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Avoid foreclosure

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If you are concerned about losing your home, you don’t have to face it alone. Contact a HUD-approved housing counseling agency to get free, expert assistance on avoiding foreclosure.



What is Foreclosure?

Foreclosure is when the lender or mortgage servicer takes back the property after the homeowner falls too far behind on their mortgage payments.

Facing foreclosure can feel overwhelming, but you may have more options than you realize. The most important thing you can do when you’re having trouble paying your mortgage is to take action. In most cases, the worst thing you can do is nothing.

Talk to your mortgage servicer. That’s the company that handles your mortgage payments.

4 Steps to Avoid Foreclosure

If you want to stay in your home

Your mortgage servicer can work with you to avoid foreclosure and see if there’s an option to keep your home. If you’re behind on your mortgage and not in forbearance or loan modification, these may still be options. So, it’s important to contact your servicer immediately as well as a HUD-approved housing counseling agency. Learn what to do you if you can’t pay your mortgage.

If you want or need to leave your home

If you have discussed your payment options with your mortgage servicer and can’t afford your mortgage anymore, you may need to leave your home. That can be a difficult decision. But don’t just walk away.

You may have options that are better for your finances and your credit:

A traditional sale is when you sell your home for what it is worth.

If your home is worth more than what you owe, this could be a good option for you. You can pay off what you owe on your mortgage in full and likely have remaining funds from the sale. You don’t need approval from your mortgage servicer to sell your home, but it can help to notify them of your plans. Talk to a housing counselor to see if this is an option for you.

A deed-in-lieu is when you turn over ownership to your home to your mortgage servicer and move out. With a deed-in-lieu you are not responsible for selling your home.

With a foreclosure, you may still owe money on your mortgage even after you move out of the home, but a deed-in-lieu of foreclosure may help you avoid being responsible for paying any amount remaining on the mortgage, called a deficiency.

To qualify for a deed-in-lieu, you will need to get a loss mitigation application from your mortgage servicer, submit a complete application with supporting documents, and be approved to move forward with it by your servicer. Usually, the owner of your loan and your mortgage servicer will only approve a deed-in-lieu if your home has no other financial obligations tied to the property such as a lien.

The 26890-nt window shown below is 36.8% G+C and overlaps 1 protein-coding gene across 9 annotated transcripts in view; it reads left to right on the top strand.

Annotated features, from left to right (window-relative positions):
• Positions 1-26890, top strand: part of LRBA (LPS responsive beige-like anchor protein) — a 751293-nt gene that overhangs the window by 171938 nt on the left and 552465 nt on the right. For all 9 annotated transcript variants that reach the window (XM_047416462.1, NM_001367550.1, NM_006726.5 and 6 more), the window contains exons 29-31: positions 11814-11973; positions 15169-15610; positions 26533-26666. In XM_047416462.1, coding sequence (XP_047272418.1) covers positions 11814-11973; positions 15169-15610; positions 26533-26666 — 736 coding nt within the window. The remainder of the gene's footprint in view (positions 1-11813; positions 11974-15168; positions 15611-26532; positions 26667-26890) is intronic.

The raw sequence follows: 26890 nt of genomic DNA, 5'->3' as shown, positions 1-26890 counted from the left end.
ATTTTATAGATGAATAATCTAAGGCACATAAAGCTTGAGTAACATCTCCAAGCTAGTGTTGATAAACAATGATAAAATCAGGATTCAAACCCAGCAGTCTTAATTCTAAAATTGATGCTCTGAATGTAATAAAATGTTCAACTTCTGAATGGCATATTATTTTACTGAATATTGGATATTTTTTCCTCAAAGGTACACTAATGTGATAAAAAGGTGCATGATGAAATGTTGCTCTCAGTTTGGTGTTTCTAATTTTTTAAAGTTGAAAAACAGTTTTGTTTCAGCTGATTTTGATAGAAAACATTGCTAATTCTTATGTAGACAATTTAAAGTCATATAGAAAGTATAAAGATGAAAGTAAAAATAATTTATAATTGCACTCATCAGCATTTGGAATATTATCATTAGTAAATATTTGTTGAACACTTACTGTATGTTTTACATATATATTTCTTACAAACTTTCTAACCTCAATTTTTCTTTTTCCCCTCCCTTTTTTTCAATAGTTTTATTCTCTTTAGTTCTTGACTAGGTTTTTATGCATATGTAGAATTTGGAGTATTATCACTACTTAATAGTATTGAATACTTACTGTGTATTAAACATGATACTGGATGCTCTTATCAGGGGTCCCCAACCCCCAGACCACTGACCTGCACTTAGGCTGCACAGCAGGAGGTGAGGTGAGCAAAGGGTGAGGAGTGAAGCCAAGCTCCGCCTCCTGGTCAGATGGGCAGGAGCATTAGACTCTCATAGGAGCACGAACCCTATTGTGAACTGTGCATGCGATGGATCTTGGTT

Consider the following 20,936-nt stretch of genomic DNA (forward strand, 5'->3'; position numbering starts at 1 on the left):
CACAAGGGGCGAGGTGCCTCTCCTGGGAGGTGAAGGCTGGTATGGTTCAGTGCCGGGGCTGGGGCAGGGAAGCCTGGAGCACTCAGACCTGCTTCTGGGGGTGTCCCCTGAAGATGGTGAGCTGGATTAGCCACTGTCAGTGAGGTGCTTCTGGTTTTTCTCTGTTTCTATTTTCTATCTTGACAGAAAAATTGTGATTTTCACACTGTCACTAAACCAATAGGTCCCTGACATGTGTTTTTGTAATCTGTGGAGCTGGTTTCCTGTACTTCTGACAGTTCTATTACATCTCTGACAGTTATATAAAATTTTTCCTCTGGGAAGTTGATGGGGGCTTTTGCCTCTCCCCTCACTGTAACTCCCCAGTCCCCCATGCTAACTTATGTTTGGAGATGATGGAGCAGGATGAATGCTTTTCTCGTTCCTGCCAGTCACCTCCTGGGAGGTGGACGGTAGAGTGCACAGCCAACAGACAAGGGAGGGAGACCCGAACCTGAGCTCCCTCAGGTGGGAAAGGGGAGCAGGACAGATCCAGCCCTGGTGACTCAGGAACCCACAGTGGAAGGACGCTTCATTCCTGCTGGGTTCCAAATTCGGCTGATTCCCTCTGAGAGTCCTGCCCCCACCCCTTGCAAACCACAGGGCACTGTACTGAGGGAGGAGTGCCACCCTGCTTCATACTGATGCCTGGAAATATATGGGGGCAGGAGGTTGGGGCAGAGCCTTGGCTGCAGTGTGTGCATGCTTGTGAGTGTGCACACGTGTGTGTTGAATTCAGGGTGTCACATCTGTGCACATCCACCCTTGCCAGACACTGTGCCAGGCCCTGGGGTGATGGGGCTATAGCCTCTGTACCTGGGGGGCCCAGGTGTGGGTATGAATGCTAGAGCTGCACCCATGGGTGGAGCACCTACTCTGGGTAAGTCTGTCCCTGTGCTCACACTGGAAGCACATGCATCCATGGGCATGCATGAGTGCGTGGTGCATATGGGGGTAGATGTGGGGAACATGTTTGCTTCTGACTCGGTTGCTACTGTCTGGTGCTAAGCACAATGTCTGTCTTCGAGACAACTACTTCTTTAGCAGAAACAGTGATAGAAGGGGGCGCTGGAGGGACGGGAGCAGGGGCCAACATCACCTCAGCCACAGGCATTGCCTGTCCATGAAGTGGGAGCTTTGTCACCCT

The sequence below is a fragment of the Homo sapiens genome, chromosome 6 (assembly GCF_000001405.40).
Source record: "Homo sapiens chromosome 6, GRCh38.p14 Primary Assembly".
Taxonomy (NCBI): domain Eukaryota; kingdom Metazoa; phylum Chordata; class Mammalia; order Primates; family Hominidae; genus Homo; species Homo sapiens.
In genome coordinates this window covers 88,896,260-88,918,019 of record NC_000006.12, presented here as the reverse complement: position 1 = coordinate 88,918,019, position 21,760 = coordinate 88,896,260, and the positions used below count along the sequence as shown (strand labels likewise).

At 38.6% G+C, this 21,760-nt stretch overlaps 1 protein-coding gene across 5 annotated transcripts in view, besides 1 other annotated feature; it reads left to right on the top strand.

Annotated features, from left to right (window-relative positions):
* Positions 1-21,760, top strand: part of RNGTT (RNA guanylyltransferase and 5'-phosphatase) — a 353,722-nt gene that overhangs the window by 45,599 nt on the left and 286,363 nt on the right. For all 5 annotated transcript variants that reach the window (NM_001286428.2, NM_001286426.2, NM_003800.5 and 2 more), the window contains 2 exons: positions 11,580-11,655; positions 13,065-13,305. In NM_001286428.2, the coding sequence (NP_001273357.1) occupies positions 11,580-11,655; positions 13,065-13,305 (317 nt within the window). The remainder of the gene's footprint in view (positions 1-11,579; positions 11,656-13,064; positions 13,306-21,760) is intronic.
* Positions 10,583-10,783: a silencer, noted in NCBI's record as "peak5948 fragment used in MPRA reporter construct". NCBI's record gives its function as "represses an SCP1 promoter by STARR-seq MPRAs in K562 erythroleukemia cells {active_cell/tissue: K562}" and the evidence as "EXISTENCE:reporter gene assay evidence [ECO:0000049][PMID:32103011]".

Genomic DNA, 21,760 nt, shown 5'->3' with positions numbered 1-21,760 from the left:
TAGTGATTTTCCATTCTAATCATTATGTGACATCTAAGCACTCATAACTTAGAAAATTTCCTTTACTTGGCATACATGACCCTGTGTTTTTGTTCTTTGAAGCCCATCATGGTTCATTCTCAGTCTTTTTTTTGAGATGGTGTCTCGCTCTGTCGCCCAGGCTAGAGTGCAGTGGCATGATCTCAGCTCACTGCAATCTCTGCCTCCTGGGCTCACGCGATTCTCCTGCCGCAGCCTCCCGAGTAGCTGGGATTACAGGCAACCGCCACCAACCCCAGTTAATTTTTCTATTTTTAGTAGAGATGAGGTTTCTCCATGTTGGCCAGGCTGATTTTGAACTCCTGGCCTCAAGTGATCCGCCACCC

A short sale is when you sell your home for less than what you owe on your mortgage. With a short sale, you are responsible for finding a buyer for your home and need approval from your mortgage servicer.

If you complete a short sale, the difference in the sale price and the mortgage amount may sometimes be forgiven by the servicer, but not always. This is an appealing option for those who owe more than their property is worth. If you have other mortgages on your home, the other mortgage servicers will also have to agree to the sale.

To qualify for a short sale, you will need to request a loss mitigation application from your servicer, send in a complete application and supporting documents, and receive approval from your mortgage servicer and the owner of your loan. Make sure you understand the terms of your specific short sale, including any tax implications, as the exact terms may vary.

These options will typically be less expensive and shorter processes than foreclosure. A foreclosure will also do more damage to your credit. A foreclosure stays on a borrower’s credit report for seven years. If you buy another home before these seven years are up, you will typically pay a higher interest rate than if you did not have a foreclosure in your credit report. You may also end up paying higher interest rates on credit products not related to owning a home. Selling your home or getting a deed-in-lieu may also help you avoid owing the remaining amount of your mortgage.